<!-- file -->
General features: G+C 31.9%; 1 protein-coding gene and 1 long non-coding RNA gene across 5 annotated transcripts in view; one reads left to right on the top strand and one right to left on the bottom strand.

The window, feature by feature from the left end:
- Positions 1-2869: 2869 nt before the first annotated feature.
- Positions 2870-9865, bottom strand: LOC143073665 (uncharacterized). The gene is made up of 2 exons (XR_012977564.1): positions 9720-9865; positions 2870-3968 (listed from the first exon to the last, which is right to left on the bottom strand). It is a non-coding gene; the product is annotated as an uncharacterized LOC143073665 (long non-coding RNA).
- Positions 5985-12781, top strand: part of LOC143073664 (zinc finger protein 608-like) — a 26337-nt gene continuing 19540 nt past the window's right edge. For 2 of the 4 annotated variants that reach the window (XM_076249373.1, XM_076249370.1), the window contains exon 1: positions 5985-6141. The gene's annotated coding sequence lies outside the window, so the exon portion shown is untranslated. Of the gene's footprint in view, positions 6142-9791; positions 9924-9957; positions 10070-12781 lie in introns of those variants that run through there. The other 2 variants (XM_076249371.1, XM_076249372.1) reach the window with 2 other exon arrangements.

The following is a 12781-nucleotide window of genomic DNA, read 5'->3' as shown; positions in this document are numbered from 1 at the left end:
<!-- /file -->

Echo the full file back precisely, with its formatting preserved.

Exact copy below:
General features: G+C 31.9%; 1 protein-coding gene and 1 long non-coding RNA gene across 5 annotated transcripts in view; one reads left to right on the top strand and one right to left on the bottom strand.

The window, feature by feature from the left end:
- Positions 1-2869: 2869 nt before the first annotated feature.
- Positions 2870-9865, bottom strand: LOC143073665 (uncharacterized). The gene is made up of 2 exons (XR_012977564.1): positions 9720-9865; positions 2870-3968 (listed from the first exon to the last, which is right to left on the bottom strand). It is a non-coding gene; the product is annotated as an uncharacterized LOC143073665 (long non-coding RNA).
- Positions 5985-12781, top strand: part of LOC143073664 (zinc finger protein 608-like) — a 26337-nt gene continuing 19540 nt past the window's right edge. For 2 of the 4 annotated variants that reach the window (XM_076249373.1, XM_076249370.1), the window contains exon 1: positions 5985-6141. The gene's annotated coding sequence lies outside the window, so the exon portion shown is untranslated. Of the gene's footprint in view, positions 6142-9791; positions 9924-9957; positions 10070-12781 lie in introns of those variants that run through there. The other 2 variants (XM_076249371.1, XM_076249372.1) reach the window with 2 other exon arrangements.

The following is a 12781-nucleotide window of genomic DNA, read 5'->3' as shown; positions in this document are numbered from 1 at the left end: